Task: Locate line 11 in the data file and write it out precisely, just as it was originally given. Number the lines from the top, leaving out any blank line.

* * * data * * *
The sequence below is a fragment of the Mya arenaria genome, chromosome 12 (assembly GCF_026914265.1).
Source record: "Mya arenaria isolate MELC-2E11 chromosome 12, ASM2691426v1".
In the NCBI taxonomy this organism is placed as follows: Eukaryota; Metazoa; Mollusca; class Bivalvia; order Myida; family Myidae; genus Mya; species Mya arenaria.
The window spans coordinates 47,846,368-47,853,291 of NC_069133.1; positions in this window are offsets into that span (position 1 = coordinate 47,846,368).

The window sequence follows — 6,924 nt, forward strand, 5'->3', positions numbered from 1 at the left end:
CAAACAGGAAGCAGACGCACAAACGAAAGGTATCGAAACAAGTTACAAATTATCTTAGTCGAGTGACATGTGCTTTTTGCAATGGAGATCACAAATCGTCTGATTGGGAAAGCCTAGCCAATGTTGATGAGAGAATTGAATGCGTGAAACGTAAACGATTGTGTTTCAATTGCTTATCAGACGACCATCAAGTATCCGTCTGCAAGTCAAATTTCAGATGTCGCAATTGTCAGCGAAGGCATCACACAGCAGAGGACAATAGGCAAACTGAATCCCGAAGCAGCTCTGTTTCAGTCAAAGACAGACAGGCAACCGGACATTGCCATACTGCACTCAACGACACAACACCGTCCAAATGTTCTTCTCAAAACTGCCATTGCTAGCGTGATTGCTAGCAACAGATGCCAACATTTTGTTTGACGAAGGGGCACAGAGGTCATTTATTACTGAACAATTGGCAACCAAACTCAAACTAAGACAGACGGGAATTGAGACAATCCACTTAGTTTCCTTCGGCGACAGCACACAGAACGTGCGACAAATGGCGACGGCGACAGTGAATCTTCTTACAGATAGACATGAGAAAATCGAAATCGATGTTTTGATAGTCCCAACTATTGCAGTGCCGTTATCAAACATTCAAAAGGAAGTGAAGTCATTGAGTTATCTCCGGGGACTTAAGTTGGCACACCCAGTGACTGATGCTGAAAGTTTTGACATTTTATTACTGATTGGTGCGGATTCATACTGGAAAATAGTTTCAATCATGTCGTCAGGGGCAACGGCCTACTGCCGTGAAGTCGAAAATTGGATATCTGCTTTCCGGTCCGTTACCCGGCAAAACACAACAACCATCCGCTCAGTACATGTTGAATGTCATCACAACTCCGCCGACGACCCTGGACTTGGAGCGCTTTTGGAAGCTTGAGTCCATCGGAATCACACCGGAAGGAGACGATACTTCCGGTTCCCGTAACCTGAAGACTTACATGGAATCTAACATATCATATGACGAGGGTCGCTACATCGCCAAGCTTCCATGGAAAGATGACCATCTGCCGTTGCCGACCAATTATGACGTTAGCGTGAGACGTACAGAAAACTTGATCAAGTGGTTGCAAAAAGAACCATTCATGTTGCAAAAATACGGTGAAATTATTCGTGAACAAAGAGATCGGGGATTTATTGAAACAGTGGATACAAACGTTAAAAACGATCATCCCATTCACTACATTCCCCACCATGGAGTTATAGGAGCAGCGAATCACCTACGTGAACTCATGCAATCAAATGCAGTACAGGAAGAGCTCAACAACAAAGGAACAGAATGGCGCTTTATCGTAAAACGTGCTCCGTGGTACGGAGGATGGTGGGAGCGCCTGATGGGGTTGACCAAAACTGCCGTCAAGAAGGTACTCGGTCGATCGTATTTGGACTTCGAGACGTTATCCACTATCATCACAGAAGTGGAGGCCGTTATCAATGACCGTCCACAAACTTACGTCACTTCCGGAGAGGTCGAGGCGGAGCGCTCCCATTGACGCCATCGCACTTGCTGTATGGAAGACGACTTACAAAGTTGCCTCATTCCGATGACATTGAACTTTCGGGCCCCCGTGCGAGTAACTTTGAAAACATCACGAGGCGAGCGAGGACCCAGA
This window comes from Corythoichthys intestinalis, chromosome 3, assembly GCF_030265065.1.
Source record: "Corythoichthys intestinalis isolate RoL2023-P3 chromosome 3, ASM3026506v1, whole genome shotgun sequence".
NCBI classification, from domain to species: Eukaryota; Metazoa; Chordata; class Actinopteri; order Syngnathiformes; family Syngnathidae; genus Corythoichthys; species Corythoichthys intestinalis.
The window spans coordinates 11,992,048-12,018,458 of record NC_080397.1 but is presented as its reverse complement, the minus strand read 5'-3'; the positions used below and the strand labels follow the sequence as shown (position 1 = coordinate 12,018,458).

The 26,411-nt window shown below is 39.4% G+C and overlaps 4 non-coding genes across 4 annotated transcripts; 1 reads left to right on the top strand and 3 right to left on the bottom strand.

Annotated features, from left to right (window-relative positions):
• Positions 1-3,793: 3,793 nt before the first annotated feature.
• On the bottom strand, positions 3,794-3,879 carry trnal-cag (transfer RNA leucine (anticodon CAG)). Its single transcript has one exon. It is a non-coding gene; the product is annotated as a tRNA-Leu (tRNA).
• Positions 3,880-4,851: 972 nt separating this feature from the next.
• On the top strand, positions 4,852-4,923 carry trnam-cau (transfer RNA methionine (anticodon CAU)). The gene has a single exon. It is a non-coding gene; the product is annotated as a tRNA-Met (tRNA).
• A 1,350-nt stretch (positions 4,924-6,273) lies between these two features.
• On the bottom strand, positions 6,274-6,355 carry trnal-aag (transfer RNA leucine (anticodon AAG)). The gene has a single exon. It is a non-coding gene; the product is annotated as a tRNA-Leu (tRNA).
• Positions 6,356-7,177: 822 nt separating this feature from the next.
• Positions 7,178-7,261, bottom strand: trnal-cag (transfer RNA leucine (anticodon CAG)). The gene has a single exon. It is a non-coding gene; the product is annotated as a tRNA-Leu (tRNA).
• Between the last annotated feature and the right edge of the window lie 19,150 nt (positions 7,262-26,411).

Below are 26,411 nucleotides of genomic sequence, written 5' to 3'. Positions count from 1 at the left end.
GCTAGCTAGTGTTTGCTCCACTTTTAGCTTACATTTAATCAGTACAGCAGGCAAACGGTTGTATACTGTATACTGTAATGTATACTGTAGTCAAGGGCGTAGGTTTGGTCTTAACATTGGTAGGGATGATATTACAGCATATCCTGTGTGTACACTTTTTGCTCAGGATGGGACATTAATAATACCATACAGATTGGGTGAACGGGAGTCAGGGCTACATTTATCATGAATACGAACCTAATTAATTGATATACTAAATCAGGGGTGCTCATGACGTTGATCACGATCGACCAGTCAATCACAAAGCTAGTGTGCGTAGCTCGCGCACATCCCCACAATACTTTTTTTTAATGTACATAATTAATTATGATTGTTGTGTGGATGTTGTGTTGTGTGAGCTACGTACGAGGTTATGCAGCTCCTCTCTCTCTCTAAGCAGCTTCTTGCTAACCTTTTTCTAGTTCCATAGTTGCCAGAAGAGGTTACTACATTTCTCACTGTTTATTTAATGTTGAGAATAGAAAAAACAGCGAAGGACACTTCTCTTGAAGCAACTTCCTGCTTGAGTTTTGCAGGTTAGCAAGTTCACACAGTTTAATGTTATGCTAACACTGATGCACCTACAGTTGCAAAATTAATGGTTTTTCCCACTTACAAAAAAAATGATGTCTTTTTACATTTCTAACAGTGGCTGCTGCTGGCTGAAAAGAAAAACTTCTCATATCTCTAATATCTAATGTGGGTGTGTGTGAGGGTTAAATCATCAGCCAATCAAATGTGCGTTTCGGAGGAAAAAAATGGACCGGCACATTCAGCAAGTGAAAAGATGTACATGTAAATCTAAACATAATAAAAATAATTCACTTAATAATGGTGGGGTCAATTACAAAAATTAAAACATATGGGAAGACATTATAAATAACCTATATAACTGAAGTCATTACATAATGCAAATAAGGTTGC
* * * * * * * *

The 26,411-nt window shown below is 39.4% G+C and overlaps 4 non-coding genes across 4 annotated transcripts; 1 reads left to right on the top strand and 3 right to left on the bottom strand.